Red wine marinara pasta

A cynic would say that marinara is one of those things that has been bastardised to the last. Most likely invented by Neapolitan mariners during the 16th century, there are tons of variations out there – and it is very popular as a base sauce on pizza. As with this recipe, you’ll not see seafood in a traditional marinara, but then I can hardly call this wholly traditional either, as I reach for the can opener. Delicious nonetheless.

Red wine marinara pasta (serves 4)

1 tbsp olive oil
2 small onions, finely chopped
100g button mushrooms, thinly sliced
1 red pepper, finely chopped
3 cloves of garlic, peeled and crushed
1 tbsp dried basil
1 tsp oregano
2-3 tsp capers
400g tinned tomato sauce or passata
200-250g tomato paste
1 tbsp worchester sauce
125ml dry red wine
400g cooked pasta
side salad to serve

Heat the oil in a pan over a medium heat. Cook the onions for two minutes and then stir in the mushrooms, pepper, garlic, basil, oregano and capers. Cook for a further 4-5 minutes and add the tomato sauce, tomato paste, worchester sauce and cook, stirring frequently, until it thickens. Season to taste. Drain the cooked pasta and mix in the sauce. Serve with a side salad.

The wine match

By all means use any of the following recommendations for the 125ml of red wine you’ll need for the sauce. A glass of red in the sauce and a glass of red for yourself. It’s fun to drink and cook.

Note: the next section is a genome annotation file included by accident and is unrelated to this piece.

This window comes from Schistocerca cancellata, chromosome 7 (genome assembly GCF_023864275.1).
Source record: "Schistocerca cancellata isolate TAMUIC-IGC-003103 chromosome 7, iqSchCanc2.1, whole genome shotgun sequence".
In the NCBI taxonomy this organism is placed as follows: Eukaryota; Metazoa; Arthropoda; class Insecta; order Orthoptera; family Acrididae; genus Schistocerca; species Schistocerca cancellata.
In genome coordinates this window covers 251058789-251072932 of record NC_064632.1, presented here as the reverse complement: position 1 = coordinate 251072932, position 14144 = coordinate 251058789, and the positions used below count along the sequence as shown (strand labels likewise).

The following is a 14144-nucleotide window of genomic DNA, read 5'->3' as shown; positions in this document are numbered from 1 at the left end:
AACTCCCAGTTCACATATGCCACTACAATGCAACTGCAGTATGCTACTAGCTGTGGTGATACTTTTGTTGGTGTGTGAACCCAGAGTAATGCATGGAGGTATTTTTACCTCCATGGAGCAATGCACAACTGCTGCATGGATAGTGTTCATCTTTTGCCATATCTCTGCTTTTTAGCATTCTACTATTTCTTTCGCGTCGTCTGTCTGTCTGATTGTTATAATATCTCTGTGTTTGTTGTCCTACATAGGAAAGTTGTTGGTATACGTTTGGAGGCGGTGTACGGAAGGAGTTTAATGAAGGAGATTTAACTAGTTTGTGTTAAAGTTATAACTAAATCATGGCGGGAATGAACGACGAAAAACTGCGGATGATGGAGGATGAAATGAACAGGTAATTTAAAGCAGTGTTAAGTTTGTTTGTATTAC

My first suggestion is one of our newbies in from Grave del Friuli. Stylish bottles, but the wines make for very good partners to food. The Borgo Magredo Pinot Nero is one of my top bargains at the moment. Another wine which I regularly feature is Doricum’s Nero d’Avola. Match with most tomato based pasta dishes and you’ll not go too far wrong. If you’re looking at the higher-end, The Squids Fist is fantastic value at the moment, and it’s just got that little herbaceous edge to carry the flavours from the dried herbs.

For a good white wine match, we have the Dignité Viognier open for tasting in the shop this weekend and it has reminded of how good it is. It’s quite full and rich, and the acidity has been tempered, but simply sensational for a four-year-old Viognier. Great by itself or with food.

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